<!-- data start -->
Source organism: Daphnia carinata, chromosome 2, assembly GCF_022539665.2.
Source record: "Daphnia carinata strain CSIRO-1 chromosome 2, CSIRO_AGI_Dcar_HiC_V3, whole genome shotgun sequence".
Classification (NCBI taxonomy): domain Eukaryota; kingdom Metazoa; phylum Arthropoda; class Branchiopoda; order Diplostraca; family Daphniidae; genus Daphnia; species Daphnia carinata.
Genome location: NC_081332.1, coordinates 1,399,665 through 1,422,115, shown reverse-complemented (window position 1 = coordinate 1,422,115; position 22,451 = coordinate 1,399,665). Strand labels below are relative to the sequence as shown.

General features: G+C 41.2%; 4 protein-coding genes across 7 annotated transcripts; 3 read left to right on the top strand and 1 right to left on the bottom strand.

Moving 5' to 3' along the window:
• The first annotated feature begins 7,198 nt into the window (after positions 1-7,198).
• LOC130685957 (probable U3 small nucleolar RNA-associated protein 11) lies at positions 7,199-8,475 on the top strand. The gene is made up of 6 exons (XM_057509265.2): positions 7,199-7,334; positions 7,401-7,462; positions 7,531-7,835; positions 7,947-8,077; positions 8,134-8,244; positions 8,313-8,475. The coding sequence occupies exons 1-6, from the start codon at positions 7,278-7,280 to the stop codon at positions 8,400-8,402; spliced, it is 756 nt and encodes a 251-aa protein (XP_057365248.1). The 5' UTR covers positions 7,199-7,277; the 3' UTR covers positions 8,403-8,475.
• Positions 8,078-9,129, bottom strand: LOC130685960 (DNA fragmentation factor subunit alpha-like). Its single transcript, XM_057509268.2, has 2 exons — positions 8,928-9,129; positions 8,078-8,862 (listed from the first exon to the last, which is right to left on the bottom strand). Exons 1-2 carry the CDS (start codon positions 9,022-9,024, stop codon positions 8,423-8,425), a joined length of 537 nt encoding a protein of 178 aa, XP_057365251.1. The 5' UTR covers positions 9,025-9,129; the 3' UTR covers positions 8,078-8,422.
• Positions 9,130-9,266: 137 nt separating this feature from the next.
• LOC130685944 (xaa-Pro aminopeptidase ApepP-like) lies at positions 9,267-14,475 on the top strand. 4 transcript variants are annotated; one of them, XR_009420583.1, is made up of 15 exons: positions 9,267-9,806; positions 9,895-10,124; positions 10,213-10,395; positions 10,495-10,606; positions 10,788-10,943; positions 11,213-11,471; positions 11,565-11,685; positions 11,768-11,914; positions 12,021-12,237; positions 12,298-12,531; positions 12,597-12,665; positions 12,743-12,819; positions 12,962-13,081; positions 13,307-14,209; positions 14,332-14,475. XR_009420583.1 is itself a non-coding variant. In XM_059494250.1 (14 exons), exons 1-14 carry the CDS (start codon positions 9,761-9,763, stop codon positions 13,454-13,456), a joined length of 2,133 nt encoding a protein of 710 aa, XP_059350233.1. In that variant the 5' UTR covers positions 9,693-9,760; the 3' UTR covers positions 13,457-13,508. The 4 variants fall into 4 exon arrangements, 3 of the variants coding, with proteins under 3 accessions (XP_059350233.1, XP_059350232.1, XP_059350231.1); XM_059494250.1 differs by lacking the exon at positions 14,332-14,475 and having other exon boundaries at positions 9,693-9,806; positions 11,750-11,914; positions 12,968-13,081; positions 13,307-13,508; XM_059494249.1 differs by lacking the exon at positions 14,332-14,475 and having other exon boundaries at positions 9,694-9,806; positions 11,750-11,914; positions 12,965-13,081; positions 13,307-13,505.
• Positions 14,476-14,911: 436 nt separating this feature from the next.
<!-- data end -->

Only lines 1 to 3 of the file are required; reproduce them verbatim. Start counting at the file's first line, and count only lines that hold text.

Source organism: Daphnia carinata, chromosome 2, assembly GCF_022539665.2.
Source record: "Daphnia carinata strain CSIRO-1 chromosome 2, CSIRO_AGI_Dcar_HiC_V3, whole genome shotgun sequence".
Classification (NCBI taxonomy): domain Eukaryota; kingdom Metazoa; phylum Arthropoda; class Branchiopoda; order Diplostraca; family Daphniidae; genus Daphnia; species Daphnia carinata.